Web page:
Julie Fowler expects the upcoming Northern Exposure Conference will be a learning experience in many different ways.
The sixth annual conference, hosted by Island Mountain Arts (IMA) in Wells, is going virtual this year, and all programming for the Oct. 22-25 event will be online, including artist showcases. This opens the doors to bring in people who wouldn’t be able to travel to Wells and Barkerville for the physical conference, but it presents uncertainties and challenges as well.
“This year will be a learning experience in new technologies, and, ironically, from the beginning before COVID hit, the theme of the conference was systems change and sustainability, but also digital strategies was one of the main focuses because that’s something we’ve known we need to become more literate with just in general, but now, it’s become more important,” said Fowler, IMA’s executive and artistic director.
IMA already presented an online ArtsWells Festival this summer — and will continue to release extended videos from festival artists until the end of the year — and turned its annual Harp and Cello School into a virtual event.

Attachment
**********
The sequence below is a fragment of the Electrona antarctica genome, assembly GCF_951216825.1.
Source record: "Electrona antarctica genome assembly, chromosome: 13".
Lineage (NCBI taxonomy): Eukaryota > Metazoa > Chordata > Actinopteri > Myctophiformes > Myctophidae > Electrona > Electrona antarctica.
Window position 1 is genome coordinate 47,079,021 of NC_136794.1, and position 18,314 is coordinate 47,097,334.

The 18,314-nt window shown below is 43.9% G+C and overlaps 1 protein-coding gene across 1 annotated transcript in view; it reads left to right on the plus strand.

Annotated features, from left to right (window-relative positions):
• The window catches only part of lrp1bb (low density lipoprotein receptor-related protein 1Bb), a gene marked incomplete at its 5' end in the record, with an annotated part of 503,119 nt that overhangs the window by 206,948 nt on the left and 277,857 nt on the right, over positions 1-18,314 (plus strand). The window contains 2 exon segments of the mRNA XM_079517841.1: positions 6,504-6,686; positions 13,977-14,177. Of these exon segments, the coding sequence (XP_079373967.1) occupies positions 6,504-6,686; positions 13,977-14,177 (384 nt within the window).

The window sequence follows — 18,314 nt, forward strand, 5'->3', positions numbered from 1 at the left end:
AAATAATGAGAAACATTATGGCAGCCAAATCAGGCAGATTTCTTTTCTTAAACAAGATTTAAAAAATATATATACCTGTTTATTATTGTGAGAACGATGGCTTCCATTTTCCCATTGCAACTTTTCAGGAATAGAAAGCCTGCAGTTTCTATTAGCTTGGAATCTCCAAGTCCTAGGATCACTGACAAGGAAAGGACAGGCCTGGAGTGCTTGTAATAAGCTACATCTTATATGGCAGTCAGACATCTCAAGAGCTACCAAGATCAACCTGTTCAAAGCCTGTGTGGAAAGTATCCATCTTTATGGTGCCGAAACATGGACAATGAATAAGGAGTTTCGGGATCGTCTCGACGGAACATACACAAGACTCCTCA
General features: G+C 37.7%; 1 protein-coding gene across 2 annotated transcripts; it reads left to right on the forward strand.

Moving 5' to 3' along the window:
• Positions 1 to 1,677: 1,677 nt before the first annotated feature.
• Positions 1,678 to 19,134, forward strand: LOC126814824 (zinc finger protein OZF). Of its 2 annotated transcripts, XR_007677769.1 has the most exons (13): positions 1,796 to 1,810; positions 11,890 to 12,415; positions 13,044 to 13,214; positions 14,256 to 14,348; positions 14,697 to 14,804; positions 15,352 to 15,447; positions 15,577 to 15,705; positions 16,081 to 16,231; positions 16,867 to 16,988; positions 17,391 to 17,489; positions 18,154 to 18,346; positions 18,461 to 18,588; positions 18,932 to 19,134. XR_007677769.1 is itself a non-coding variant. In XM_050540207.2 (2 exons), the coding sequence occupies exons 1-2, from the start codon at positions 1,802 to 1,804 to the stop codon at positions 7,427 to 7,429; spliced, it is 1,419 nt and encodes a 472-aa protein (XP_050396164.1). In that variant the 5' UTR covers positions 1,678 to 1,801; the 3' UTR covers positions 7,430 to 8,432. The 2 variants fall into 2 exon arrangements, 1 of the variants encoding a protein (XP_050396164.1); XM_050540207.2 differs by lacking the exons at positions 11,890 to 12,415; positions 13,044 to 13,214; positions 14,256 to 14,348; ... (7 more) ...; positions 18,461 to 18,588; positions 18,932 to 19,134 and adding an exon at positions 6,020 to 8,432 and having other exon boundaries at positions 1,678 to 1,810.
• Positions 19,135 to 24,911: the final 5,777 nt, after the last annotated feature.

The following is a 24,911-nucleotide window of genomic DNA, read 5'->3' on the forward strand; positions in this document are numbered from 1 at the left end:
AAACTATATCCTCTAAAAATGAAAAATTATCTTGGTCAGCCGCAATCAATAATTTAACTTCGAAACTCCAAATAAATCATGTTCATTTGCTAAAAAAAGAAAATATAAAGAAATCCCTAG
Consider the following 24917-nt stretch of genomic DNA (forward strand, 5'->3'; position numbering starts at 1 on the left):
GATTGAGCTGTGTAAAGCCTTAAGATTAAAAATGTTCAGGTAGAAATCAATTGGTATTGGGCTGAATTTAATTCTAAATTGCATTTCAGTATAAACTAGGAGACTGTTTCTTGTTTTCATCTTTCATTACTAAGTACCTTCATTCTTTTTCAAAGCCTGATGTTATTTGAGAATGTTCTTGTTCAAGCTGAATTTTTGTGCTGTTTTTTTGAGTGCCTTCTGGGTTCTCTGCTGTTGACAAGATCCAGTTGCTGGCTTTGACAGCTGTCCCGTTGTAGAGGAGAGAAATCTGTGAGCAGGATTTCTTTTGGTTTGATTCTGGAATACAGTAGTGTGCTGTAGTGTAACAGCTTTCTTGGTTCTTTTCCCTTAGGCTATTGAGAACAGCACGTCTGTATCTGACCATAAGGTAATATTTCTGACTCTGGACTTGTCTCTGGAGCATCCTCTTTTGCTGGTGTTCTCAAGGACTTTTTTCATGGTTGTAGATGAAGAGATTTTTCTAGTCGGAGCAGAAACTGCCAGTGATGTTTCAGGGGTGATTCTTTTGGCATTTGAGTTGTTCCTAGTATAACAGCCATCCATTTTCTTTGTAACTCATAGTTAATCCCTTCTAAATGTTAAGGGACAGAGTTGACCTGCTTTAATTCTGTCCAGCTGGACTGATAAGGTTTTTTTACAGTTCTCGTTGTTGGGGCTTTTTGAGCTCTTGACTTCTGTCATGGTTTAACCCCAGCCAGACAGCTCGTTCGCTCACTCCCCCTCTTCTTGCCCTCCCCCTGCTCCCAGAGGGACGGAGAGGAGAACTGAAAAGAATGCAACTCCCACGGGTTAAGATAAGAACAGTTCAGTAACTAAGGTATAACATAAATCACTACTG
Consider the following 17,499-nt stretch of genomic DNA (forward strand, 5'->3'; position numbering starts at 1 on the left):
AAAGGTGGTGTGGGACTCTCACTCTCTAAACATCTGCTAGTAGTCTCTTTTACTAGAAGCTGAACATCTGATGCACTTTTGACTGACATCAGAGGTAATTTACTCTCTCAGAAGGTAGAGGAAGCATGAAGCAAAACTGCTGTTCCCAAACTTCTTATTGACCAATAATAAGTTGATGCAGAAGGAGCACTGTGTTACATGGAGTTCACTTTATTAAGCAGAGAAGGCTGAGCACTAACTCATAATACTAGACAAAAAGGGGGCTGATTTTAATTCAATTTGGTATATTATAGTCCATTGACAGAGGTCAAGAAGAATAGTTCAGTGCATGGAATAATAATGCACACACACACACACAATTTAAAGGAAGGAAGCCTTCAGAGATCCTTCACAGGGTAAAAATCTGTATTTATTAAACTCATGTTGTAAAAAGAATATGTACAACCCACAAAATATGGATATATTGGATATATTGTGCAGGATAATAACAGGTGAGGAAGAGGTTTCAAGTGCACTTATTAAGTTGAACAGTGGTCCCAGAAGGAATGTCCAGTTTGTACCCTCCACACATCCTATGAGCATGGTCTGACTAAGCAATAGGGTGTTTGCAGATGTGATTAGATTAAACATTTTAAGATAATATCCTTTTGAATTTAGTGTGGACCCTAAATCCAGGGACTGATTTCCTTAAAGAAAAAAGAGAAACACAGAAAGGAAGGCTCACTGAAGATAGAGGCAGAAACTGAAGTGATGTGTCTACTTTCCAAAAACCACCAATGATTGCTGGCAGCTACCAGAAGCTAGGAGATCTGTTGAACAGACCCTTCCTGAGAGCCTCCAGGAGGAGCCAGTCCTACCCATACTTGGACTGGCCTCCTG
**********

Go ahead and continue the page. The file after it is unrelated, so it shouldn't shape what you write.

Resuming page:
“I’ve been amazed at how well the online thing has worked,” said Fowler. “The Harp School, we totally did that virtual and had great registration and great participation. For the mostly women, they were a demographic that was mostly older, and I think they were in a demographic that had been particularly isolated. Some of them had never used Zoom before, and I think it was a really empowering experience. We did a full five-day program, and you really got a sense of community at the end of it that people connected, and I think we all were kind of surprised at how well it actually worked.”
The Northern Exposure Conference draws together people working in the music and arts industry from rural and urban British Columbia to share ideas and knowledge on the sector, access professional development and foster growth and support networks.
“People working in rural settings, we’re generally pretty isolated, and usually, in a lot of cases, these organizations are being run completely with volunteers, so there are not really the resources to get professional development or even connect with your peers — so we’ve tried over the course of the different conferences to just really make it accessible,” said Fowler. “It’s building support networks, so you know you’re not alone out there and that there is help and resources. I feel really lucky that for Northern Exposure, Canadian Heritage has been a supporter from the beginning. More recently, since the creation of Creative B.C., they’ve been a big supporter of this event, and also this year, we’ve got some support from the B.C. Arts Council. With that funding, it allows us to make this conference as accessible as possible.